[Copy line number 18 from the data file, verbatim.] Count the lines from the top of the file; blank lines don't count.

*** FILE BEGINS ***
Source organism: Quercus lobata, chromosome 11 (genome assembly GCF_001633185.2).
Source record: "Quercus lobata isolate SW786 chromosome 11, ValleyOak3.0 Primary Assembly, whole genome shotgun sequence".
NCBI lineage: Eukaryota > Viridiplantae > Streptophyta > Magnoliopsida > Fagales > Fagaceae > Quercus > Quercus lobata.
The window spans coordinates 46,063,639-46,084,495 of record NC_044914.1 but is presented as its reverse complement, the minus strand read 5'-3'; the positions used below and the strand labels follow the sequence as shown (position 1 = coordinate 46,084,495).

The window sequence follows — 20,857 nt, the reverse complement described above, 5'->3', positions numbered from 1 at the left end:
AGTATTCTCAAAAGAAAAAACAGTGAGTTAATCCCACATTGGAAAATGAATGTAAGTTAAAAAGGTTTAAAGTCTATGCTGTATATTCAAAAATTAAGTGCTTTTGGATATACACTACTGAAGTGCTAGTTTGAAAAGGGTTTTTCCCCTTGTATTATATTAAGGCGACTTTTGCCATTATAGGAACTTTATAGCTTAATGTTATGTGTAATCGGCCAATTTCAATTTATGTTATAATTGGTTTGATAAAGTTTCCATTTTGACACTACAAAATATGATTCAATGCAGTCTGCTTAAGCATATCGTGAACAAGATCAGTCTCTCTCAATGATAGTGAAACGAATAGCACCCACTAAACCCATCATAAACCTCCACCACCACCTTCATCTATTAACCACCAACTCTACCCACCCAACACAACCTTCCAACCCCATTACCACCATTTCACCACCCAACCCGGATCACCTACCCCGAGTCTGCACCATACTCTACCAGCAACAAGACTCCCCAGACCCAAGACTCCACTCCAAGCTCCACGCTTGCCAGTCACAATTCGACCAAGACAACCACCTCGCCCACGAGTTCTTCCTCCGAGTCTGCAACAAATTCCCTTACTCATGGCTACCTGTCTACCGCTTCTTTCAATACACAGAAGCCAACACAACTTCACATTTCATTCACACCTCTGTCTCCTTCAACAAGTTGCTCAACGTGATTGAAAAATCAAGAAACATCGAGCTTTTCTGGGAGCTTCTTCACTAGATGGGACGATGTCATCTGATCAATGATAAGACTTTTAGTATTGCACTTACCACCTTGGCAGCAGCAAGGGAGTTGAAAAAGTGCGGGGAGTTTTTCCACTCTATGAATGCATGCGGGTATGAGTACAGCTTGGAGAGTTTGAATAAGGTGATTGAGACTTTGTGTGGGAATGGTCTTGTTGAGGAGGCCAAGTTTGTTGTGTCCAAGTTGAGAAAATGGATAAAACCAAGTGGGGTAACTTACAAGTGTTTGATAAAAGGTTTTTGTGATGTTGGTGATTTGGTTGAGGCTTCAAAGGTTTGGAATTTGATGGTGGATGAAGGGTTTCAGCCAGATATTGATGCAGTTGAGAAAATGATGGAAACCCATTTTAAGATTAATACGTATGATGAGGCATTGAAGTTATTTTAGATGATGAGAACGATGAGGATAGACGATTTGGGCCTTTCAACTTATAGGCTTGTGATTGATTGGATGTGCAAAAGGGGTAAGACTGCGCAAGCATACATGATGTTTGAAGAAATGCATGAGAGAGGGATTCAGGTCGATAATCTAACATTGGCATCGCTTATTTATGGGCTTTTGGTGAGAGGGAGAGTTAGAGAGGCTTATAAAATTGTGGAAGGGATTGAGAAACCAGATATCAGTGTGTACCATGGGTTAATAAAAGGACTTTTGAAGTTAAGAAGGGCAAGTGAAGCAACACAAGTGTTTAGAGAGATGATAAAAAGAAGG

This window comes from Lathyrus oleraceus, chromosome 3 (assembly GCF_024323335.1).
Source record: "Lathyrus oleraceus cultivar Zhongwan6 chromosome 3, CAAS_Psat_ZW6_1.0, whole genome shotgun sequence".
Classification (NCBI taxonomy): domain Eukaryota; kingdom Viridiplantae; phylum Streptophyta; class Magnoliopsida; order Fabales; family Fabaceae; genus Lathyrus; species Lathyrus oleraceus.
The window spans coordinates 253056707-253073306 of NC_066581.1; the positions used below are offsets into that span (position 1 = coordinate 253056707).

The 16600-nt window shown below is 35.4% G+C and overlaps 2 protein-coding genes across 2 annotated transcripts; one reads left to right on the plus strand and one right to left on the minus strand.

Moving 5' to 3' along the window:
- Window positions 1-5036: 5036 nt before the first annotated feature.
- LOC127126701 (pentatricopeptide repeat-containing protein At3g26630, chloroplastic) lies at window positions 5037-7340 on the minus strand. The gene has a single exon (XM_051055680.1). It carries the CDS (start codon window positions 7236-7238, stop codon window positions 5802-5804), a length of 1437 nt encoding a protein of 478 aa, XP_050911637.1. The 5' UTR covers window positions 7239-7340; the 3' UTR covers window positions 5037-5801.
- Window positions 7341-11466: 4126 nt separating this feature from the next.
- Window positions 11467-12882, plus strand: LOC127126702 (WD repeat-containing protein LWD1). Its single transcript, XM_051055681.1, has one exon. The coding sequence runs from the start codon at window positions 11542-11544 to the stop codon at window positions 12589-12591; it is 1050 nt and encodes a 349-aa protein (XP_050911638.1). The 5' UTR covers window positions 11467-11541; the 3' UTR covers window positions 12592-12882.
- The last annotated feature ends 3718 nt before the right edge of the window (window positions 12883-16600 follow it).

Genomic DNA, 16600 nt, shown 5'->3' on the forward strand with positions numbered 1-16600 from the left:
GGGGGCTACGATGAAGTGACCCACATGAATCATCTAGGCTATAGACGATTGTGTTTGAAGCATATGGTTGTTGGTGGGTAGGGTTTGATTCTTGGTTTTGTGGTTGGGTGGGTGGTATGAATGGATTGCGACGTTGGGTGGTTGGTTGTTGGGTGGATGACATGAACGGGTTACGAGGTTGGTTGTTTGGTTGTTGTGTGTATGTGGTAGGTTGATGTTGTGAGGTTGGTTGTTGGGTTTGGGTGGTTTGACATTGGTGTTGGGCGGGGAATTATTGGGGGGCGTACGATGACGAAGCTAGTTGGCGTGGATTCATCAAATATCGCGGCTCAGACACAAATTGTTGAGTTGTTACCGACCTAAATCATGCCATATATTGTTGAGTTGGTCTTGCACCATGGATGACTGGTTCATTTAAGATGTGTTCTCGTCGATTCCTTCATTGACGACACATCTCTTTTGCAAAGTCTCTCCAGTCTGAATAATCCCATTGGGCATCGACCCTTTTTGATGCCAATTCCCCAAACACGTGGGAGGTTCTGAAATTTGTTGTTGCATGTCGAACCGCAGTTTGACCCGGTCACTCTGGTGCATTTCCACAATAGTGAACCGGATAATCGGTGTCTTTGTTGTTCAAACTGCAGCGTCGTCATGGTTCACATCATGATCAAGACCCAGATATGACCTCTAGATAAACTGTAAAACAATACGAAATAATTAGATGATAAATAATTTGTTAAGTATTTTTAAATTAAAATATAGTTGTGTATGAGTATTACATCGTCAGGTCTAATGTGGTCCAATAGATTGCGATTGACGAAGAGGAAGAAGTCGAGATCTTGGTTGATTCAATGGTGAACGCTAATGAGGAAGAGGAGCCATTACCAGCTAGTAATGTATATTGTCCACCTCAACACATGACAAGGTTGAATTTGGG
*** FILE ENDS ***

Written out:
Genomic DNA, 16600 nt, shown 5'->3' on the forward strand with positions numbered 1-16600 from the left: